[Direct low-dose fentanyl patch (2.1mg) introduction for opioid naïve outpatients with cancer pain].Gan To Kagaku Ryoho. 2011 Mar; 38(3):415-8.GT
The administration of opioids to outpatients with cancer pain can be difficult because the constant dose modification and treatments of side effects involved are occasionally impossible. Therefore, more effective and safer drugs with better patients compliance are needed to complete a successful opioid introduction. Compared with other opioids, low-dose fentanyl has been suggested to produce milder side effects such as nausea, constipation, and somnolence. Further more, compliance can be improved because the drug is a patch,administered transdermally.
Between July 2008 and December 2009, we investigated the safety and analgesic effect of a fentanyl patch (2.1 mg) as a direct opioid introduction for 36 outpatients with cancer pain without titrations of other opioids.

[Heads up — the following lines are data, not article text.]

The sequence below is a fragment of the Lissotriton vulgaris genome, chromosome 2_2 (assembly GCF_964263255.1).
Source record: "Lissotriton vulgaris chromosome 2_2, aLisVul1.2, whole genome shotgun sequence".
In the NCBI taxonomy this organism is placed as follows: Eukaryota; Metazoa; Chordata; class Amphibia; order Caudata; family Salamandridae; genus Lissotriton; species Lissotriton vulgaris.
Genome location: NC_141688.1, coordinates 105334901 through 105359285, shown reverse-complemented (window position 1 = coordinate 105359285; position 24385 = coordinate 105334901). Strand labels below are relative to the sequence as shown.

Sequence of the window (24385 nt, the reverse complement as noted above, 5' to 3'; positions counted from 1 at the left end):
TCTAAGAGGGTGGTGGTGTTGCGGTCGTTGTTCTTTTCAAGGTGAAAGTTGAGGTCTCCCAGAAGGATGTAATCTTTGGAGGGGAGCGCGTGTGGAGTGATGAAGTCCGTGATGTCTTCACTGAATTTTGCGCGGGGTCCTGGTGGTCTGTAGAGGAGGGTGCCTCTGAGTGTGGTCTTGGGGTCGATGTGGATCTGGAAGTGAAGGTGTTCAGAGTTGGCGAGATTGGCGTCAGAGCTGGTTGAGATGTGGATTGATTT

Side effects of constipation, nausea, somnolence, and dizziness were observed in 17 (47%), 6 (17%), 4 (11%), and 3 (8%) patients, respectively, and no respiratory suppression was observed. Regarding the analgesic effect, 23 (64%) patients reported improvement on pain scales one week after the initiation of the fentanyl patch.
Opioid introduction to opioid-naÏve outpatients with cancer pain using the low-dose fentanyl patch (2.1 mg) may be effective.